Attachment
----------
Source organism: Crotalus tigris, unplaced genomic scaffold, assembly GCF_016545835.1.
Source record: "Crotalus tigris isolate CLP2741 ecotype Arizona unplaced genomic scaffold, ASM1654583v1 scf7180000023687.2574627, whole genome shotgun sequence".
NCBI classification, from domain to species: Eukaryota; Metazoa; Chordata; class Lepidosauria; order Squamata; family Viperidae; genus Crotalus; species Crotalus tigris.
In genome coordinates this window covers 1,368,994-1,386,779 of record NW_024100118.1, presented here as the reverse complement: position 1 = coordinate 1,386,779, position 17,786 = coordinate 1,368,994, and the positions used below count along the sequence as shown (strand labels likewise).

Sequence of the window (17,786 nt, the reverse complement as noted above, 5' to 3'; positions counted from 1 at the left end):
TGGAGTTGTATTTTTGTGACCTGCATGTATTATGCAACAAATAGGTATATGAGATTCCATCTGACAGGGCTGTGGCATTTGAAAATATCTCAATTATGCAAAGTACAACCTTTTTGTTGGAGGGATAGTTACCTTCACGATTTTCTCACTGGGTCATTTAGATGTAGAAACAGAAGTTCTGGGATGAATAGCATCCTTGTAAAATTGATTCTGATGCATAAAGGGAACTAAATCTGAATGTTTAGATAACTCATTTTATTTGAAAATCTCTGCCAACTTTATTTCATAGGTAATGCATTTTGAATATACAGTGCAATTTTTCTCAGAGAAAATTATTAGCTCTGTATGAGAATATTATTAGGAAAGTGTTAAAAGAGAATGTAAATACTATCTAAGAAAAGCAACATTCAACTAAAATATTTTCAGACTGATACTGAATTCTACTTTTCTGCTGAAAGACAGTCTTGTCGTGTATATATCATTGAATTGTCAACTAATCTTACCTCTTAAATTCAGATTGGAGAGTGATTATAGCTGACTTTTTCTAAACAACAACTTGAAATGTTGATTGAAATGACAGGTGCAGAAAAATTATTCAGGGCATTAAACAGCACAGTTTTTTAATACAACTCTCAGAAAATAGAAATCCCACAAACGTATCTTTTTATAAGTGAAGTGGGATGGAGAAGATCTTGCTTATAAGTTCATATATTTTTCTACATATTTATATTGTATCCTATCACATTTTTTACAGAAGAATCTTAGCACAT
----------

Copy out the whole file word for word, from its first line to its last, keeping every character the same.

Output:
Source organism: Crotalus tigris, unplaced genomic scaffold, assembly GCF_016545835.1.
Source record: "Crotalus tigris isolate CLP2741 ecotype Arizona unplaced genomic scaffold, ASM1654583v1 scf7180000023687.2574627, whole genome shotgun sequence".
NCBI classification, from domain to species: Eukaryota; Metazoa; Chordata; class Lepidosauria; order Squamata; family Viperidae; genus Crotalus; species Crotalus tigris.
In genome coordinates this window covers 1,368,994-1,386,779 of record NW_024100118.1, presented here as the reverse complement: position 1 = coordinate 1,386,779, position 17,786 = coordinate 1,368,994, and the positions used below count along the sequence as shown (strand labels likewise).

Sequence of the window (17,786 nt, the reverse complement as noted above, 5' to 3'; positions counted from 1 at the left end):
TGGAGTTGTATTTTTGTGACCTGCATGTATTATGCAACAAATAGGTATATGAGATTCCATCTGACAGGGCTGTGGCATTTGAAAATATCTCAATTATGCAAAGTACAACCTTTTTGTTGGAGGGATAGTTACCTTCACGATTTTCTCACTGGGTCATTTAGATGTAGAAACAGAAGTTCTGGGATGAATAGCATCCTTGTAAAATTGATTCTGATGCATAAAGGGAACTAAATCTGAATGTTTAGATAACTCATTTTATTTGAAAATCTCTGCCAACTTTATTTCATAGGTAATGCATTTTGAATATACAGTGCAATTTTTCTCAGAGAAAATTATTAGCTCTGTATGAGAATATTATTAGGAAAGTGTTAAAAGAGAATGTAAATACTATCTAAGAAAAGCAACATTCAACTAAAATATTTTCAGACTGATACTGAATTCTACTTTTCTGCTGAAAGACAGTCTTGTCGTGTATATATCATTGAATTGTCAACTAATCTTACCTCTTAAATTCAGATTGGAGAGTGATTATAGCTGACTTTTTCTAAACAACAACTTGAAATGTTGATTGAAATGACAGGTGCAGAAAAATTATTCAGGGCATTAAACAGCACAGTTTTTTAATACAACTCTCAGAAAATAGAAATCCCACAAACGTATCTTTTTATAAGTGAAGTGGGATGGAGAAGATCTTGCTTATAAGTTCATATATTTTTCTACATATTTATATTGTATCCTATCACATTTTTTACAGAAGAATCTTAGCACAT